excerpt from 'Music and manners; personal reminiscences and sketches of character' pp. 369-370 (290 words)

excerpt from 'Music and manners; personal reminiscences and sketches of character' pp. 369-370 (290 words)

part of

Music and manners; personal reminiscences and sketches of character

original language

urn:iso:std:iso:639:ed-3:eng

in pages

369-370

type

text excerpt

encoded value

It was in one of these [Italian] theatres, thronged for the nonce, that I happened to be seated, hopeful of whiling away a long idle evening by the aid of the Trovatore — announced for performance by a galaxy of stars that professed to have sparkled in Royal Opera-houses without number — when the ire of the audience, justly aroused by the ladies of the robust tenor — let us continue to call him Signer Malandrino, in recognition of his vocal turpitude — broke all bounds, and gave rise to an episode of riot and clamour compared to which Irving's version of the Brocken orgies might rank as a mild and orderly Sunday-school entertainment of the bun and sky-blue order. Malandrino was a comely and stalwart artist; when he first "came on" his appearance so far prepossessed the public in his favour that he was received with a round of polite applause. But he had not terminated the introductory phrase of his opening recitative, when an apprehensive shudder ran through the house, and a few sonorous voices were heard exclaiming "Non stuonar!" (Don't sing out of tune !). As he proceeded, however, regardless of this timely prohibition, to sing flatter and flatter, the outcries grew louder, more general, and, I regret to say, more objurgatory in their character. Amongst the uncomplimentary epithets hurled at the wretched Malandrino were "Bestial," " Asinaccio!" "Infame!" and others (the Italian popular vocabulary teems with such amenities) less fit for publication; one sustained high note of peculiar atrocity elicited a terrific yell of "Boja!" (executioner), a term of dire reproach throughout the Realm of the Boot. No sooner had the curtain dropped than the occupants of the pit and gallery vanished from the auditorium with extraordinary rapidity.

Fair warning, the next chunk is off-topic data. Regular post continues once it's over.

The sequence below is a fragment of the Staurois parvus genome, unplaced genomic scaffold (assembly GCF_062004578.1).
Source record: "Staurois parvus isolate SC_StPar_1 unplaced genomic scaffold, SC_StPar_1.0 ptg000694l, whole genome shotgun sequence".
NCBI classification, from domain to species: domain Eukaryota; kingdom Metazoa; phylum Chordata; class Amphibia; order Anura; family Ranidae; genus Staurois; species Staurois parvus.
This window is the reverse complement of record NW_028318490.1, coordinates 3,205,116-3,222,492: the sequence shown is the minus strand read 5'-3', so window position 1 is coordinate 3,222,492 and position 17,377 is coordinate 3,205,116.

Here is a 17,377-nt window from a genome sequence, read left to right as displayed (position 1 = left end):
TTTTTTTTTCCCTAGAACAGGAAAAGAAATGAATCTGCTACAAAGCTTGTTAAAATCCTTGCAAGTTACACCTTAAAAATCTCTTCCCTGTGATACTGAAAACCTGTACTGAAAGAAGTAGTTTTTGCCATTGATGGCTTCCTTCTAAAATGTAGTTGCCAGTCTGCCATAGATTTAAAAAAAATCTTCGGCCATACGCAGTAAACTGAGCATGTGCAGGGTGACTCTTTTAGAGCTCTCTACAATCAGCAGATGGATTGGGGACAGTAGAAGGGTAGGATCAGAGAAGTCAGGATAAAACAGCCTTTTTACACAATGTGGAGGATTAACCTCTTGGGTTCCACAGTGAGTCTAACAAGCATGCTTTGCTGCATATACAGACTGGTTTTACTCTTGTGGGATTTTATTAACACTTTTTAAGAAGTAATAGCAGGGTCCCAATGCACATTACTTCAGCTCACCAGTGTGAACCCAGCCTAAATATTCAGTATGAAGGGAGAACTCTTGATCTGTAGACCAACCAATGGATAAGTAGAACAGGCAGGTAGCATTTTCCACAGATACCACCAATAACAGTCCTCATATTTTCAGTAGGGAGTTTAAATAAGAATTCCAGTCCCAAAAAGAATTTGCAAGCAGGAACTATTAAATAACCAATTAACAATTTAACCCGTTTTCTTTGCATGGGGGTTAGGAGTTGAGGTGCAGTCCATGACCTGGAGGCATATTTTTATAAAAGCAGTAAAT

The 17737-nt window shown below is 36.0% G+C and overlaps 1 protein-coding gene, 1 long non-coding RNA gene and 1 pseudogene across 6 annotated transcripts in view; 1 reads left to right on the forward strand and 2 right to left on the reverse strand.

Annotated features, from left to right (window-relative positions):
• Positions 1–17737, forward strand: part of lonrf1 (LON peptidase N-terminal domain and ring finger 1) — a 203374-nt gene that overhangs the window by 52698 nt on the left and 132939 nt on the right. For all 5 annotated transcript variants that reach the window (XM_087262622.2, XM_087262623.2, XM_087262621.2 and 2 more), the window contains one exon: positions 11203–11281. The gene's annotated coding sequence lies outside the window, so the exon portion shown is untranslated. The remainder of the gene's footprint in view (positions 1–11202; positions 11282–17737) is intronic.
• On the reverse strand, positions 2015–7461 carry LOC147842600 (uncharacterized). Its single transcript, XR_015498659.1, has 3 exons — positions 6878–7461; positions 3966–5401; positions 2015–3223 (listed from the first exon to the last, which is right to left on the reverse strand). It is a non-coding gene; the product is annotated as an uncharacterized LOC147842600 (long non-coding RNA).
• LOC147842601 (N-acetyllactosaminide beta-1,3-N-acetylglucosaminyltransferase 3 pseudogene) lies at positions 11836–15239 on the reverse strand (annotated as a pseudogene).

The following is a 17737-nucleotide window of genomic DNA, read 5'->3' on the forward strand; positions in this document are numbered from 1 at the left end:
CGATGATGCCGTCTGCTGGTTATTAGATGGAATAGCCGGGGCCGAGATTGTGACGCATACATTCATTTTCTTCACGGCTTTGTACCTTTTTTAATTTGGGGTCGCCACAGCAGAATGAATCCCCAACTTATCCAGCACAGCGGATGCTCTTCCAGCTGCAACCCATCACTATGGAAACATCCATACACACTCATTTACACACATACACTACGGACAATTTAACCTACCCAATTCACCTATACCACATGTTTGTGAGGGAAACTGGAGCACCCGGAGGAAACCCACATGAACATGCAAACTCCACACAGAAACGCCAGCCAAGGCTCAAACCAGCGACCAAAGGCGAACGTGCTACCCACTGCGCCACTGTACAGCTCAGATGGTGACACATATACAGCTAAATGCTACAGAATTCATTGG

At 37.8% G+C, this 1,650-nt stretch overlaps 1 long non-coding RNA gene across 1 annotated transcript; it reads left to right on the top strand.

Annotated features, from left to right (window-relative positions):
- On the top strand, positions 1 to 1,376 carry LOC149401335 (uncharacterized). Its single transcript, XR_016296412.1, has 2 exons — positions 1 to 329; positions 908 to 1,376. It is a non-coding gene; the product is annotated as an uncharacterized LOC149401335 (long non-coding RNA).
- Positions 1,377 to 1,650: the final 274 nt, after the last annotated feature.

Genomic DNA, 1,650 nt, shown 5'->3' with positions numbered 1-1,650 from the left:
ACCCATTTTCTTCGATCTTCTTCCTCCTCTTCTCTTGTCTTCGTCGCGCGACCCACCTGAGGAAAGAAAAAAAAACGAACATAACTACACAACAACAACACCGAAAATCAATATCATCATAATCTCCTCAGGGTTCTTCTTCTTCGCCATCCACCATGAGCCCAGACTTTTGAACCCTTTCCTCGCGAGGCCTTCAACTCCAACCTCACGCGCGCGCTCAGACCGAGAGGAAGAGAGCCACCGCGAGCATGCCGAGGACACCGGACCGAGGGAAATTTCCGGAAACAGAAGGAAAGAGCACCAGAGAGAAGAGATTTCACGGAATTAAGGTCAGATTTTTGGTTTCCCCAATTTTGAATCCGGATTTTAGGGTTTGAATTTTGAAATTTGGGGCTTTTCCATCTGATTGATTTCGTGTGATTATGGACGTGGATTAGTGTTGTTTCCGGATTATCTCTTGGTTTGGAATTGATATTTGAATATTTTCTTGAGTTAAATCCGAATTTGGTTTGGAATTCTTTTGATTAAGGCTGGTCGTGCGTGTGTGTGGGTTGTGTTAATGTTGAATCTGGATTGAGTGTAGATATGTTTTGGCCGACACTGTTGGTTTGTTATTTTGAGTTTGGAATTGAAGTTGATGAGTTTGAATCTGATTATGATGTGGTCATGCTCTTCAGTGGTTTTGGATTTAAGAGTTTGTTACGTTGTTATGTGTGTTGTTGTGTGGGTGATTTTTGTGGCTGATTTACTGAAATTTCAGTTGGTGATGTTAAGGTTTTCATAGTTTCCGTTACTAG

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excerpt from 'Music and manners; personal reminiscences and sketches of character' pp. 369-370 (290 words)

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